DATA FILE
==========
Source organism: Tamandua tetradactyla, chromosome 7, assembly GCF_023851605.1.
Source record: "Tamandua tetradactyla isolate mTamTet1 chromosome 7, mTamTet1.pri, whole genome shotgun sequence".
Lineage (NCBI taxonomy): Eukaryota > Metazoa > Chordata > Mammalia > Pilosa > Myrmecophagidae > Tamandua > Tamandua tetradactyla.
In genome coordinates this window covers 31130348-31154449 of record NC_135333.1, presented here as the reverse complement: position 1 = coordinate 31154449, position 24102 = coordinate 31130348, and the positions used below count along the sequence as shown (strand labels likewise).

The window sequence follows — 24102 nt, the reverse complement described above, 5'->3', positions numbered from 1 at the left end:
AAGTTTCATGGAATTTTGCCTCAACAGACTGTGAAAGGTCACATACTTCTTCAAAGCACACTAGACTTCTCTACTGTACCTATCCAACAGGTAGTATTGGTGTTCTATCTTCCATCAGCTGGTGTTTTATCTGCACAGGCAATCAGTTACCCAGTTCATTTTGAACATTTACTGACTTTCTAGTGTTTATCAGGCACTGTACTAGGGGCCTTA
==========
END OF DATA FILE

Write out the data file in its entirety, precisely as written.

Source organism: Tamandua tetradactyla, chromosome 7, assembly GCF_023851605.1.
Source record: "Tamandua tetradactyla isolate mTamTet1 chromosome 7, mTamTet1.pri, whole genome shotgun sequence".
Lineage (NCBI taxonomy): Eukaryota > Metazoa > Chordata > Mammalia > Pilosa > Myrmecophagidae > Tamandua > Tamandua tetradactyla.
In genome coordinates this window covers 31130348-31154449 of record NC_135333.1, presented here as the reverse complement: position 1 = coordinate 31154449, position 24102 = coordinate 31130348, and the positions used below count along the sequence as shown (strand labels likewise).

The window sequence follows — 24102 nt, the reverse complement described above, 5'->3', positions numbered from 1 at the left end:
AAGTTTCATGGAATTTTGCCTCAACAGACTGTGAAAGGTCACATACTTCTTCAAAGCACACTAGACTTCTCTACTGTACCTATCCAACAGGTAGTATTGGTGTTCTATCTTCCATCAGCTGGTGTTTTATCTGCACAGGCAATCAGTTACCCAGTTCATTTTGAACATTTACTGACTTTCTAGTGTTTATCAGGCACTGTACTAGGGGCCTTA